Barefoot Dancing: A Cover Lay Down Mix
(with covers from Mumford & Sons, First Aid Kit, Luka Bloom & more!)
I learned to dance in the suburbs, a child caught in the web of projected dreams of high class living. Sessions took place in the front parlor of an ivied, stately mansion, record needles skipping us across the waxed wooden floors in waltzes and ballroom foxtrots as we held each other distantly, stiff in our navy sports coats, palms sweaty and awkward against the unknown sex in their disdainful white quarter-sized dresses.
Later, dance was a skill, useful for the stage and a gym credit in high school. I took jitterbug lessons in a downtown studio for a Merchant-Ivory production of Cinderella, learning to be led by older boys in wigs and stepsister dresses, watching my steps in a wall of mirrored glass. I learned the basic language of choreography, and the sideways look to be sure.
I learned, in other words, that dance was work.
Discovering dance as a joy – as a personal thing – was a revelation in my twenties, when the world of jam bands taught me to dance hypnotically, and Michael Franti and Tribe Called Quest taught me to jump. It became a joy to share in my thirties, when the children were small, and unaware that the world was watching. But something about the world of dance as a skill, to be polished and critiqued, still lingered in my brain. I had to work to lose myself in it, and it never lasted long.
And so I rarely dance these days. Oh, sometimes half-furtively, for the encore of an especially good band, from the back of the chapel. But the children are grown too old to dance with Daddy. The world is often watching, in my dreams and in my mind.
But you have to find your place in the world. And so, once a year, I go to where I feel most alive, and most comfortable in my own skin: offline and off the grid, deep in the green fields of the Falcon Ridge Folk Festival.
And I dance.
I dance in the rain, when it comes, if it comes. I dance in the bright midday sunlight, alongside the stages. I dance under tents, darkness all around us; I bounce in the crowd as psychedelic strains and hot lights fill the air. Some years, I even try a round of contra dancing. Saturday night, my daughters and I make ourselves into glowstick figures, and dance up the aisles in the darkness. And Sunday morning, by the side of the main stage, I raise my hands and voice in agnostic praise for the Gospel Wake-Up Call as the spirit moves me out of my seat.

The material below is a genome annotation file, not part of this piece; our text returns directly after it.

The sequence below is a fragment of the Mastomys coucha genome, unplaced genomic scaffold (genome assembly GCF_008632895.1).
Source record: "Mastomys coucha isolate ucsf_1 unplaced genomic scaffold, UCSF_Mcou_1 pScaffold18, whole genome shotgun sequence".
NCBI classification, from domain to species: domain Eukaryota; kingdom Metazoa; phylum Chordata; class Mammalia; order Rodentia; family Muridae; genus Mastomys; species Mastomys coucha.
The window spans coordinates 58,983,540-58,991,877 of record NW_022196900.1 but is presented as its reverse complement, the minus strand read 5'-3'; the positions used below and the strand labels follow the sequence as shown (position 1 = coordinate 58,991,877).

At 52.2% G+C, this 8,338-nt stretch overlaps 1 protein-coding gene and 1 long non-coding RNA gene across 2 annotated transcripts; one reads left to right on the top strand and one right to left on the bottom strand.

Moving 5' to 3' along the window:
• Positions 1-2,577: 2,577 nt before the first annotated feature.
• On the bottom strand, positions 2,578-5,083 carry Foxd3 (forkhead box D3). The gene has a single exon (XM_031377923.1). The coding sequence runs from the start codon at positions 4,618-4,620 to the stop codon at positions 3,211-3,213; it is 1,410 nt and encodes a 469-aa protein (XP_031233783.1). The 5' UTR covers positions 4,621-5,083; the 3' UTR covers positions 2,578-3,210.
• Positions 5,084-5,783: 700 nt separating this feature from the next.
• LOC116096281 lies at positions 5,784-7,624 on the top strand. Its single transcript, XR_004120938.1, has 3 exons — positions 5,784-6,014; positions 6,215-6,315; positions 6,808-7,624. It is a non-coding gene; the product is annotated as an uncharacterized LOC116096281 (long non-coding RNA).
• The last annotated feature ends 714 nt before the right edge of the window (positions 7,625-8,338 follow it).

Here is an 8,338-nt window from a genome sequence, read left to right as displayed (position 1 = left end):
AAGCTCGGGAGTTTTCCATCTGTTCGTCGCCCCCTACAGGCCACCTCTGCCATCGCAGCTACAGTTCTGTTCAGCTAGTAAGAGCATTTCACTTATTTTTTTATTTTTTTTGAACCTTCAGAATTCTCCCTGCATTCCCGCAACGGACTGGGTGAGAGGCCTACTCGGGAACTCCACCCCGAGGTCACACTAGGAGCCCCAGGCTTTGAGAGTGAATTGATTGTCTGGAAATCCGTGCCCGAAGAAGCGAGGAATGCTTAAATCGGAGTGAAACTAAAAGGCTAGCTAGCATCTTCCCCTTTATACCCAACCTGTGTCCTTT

I’m not that good at it. I’m sure I look ridiculous, most of the time.
But it doesn’t matter, really. What matters is the dance.
So find your place and time, and dance with reckless abandon, with tenderness, with style. Dance like no one’s watching, with small children and old men and women if possible. Dance to the stars, and the bright morning sky on the last day of summer. Dance in the closet, or with the grass at your feet.
From slow dances to rockabilly two-steps. From here to there. We’ll be back again soon, refreshed and rejuvenated, limbs loose and ready to move.
Barefoot Dancing: A CLD Mix
…now available in one convenient download-able file!
- First Aid Kit: Barefoot Dancing (orig. Patti Smith) 
- Sleeping At Last: Safety Dance (orig. Men Without Hats) 
- Sam Morrow: Dancing In The Dark (orig. Bruce Springsteen) 
- Reid Jamieson: Dance Me To The End Of Love (orig. Leonard Cohen) 
- Bootstraps: I Wanna Dance With Somebody (orig. Whitney Houston) 
- The Divine Comedy: With Whom To Dance (orig. Magnetic Fields) 
- Ben Watt & Bernard Butler: Dance Hall Days (orig. Wang Chung) 
- Mumford & Sons: Dance Dance Dance (orig. Neil Young) 
- Beverley Mahood: I Hope You Dance (orig LeeAnn Womack) 
- Brittany Ann: Dancing On My Own (orig. Robyn) 
- Soft News: Dancing With Myself (orig. Billy Idol) 
- Lee Rocker: Come Dancing (orig. The Kinks) 
- M Ward: Let’s Dance (orig. David Bowie) 
- Luka Bloom: Dancing Queen (orig. ABBA)